Our next webinar will take place via the internet on Tuesday February 15th at 7 PM EST/12 AM GMT. Sign up on our mailing list to receive the Zoom link!
We hope to see/hear from you all at one of our sessions or as one of the next speakers. If you are an early career scientist and would like to present your research, don't hesitate to submit an abstract today! For now, please learn more about our current speakers and their research below. We also thank the generous support from Cell Reports Physical Science, Merck, and the Royal Society of Chemistry.
Our featured speakers this week are Julia Knapp (Graduate Student, Northwestern University, USA), and Samuel Newman-Stonebraker (Graduate Student, Princeton University, USA).
LEARN MORE ABOUT THE SPEAKERS AND THEIR TALKS BELOW
Biography: Julia Knapp grew up in Maryland, USA and received her B.S. (2018) in chemistry and mathematics from Randolph-Macon College. There, she studied the activation of small molecules by water-soluble iridium and rhodium complexes under Prof. Serge Schreiner. She joined Prof. Omar Farha’s group at Northwestern University in November 2018; her research focuses on exploring properties of f-block elements through incorporation into metal-organic frameworks (MOFs). She is currently a visiting graduate student scientist at Los Alamos National Laboratory in the Inorganic Isotope and Actinide Chemistry Group.
Title of Talk: Electron Transitions in a Ce(III)-Catecholate Metal-Organic Framework
Abstract: A rare three-dimensional catecholate-based Ce(III) metal–organic framework (MOF), denoted as NU-1701, has been synthesized and crystallographically characterized. Density functional theory calculations highlight various possible electronic transitions that may present in NU-1701. These transitions are competitive and indicate increased lanthanide character of Ce(III).
SAMUEL NEWMAN-STONEBRAKER (on Twitter @SamNStonebraker)
Biography: Sam was born and raised in New York City, before moving to Ithaca, NY to attend Cornell University. At Cornell, Sam worked in the lab of Professor Geoff Coates, where he studied double metal cyanide complexes as heterogeneous catalysts for epoxide/CO2 copolymerizations. After graduating with a BA in Chemistry in 2017, he moved to Princeton University to begin gradate studies in Professor Abby Doyle’s lab, where he is currently a fifth year graduate student. In the Doyle Lab, he has studied monodentate phosphine ligand effects in Nickel cross-coupling catalysis through high throughput experimentation, data science, and fundamental organometallic exploration.
Title of Talk: New insights into the structure-reactivity relationships of monodentate phosphines in Nickel catalysis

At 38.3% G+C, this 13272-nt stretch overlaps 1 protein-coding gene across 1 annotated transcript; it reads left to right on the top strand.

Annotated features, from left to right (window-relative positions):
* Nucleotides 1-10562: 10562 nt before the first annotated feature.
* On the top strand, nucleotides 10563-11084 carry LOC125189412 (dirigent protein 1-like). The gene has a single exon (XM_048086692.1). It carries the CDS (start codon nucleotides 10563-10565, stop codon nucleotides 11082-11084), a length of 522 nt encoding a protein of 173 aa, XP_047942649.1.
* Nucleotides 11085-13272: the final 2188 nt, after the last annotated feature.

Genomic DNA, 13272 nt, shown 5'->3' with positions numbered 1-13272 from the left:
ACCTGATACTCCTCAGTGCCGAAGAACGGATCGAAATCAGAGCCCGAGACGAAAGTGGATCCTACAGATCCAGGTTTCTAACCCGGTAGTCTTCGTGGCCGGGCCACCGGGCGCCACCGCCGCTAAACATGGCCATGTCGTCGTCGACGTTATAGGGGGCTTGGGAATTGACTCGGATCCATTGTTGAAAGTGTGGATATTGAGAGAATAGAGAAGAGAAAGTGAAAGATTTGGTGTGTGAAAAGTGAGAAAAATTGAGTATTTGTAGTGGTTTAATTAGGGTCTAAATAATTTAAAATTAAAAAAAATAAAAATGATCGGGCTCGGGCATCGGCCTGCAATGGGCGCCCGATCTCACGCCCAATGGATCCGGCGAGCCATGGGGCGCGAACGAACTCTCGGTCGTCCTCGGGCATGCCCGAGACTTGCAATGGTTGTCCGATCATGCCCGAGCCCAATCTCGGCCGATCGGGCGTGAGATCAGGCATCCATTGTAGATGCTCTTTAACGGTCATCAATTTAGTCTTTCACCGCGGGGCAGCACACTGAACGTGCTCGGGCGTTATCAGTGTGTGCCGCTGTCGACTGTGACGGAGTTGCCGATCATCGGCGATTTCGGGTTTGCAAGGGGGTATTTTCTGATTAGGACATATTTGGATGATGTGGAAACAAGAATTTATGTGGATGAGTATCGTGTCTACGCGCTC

Abstract: Transition metal-catalyzed transformations employing Pd are among the most important bond-forming reactions available to synthetic chemists. Many of the advances in versatility and practicality of Pd-catalyzed reactions over the past two decades can be attributed to rational ligand and precatalyst design, made possible by thorough mechanistic investigations into the structure-reactivity relationships (SRRs) of the ligands/complexes important in catalysis. In the same timeframe, Ni has garnered considerable attention as a more reactive and sustainable alternative to Pd. However, a similar understanding of the specific ligand features important for a reaction’s success are lacking, hindering further development and widespread adoption. Guided by a new comprehensive library of phosphine steric and electronic descriptors (Kraken) developed by the Gensch, Sigman, and Aspuru-Guzik groups, we have identified and mechanistically interrogated the specific structural features of monodentate phosphines that lead to a Ni catalyzed reaction’s success, and perhaps equally importantly, its failure. Spectroscopic and crystallographic studies revealed that a unique Kraken steric descriptor, %Vbur (min), predicts and rationalizes whether a phosphine preferentially forms mono- (L1) vs. bisligated (L2) Ni complexes. Analysis of Ni catalyzed cross-coupling reaction data with 90 ligands, collected using High Throughput Experimentation, revealed that only ligands with %Vbur (min) values less than 32% were active. This catalytic reactivity cliff matched the ligation state cutoff observed in stoichiometric organometallic studies, with only ligands that readily formed L2 complexes active in catalysis. Notably, our catalytic and mechanistic studies demonstrated that Tolman Cone Angle—historically the most important phosphine steric descriptor available to organometallic chemists—was incapable of rationalizing phosphine ligation state with Ni. Concurrently, a statistical classification workflow using %Vbur (min) was developed, providing a roadmap for further targeted mechanistic study of ligand SRRs by categorizing large amounts of catalytic yield data based on distinct mechanistic/structural outcome.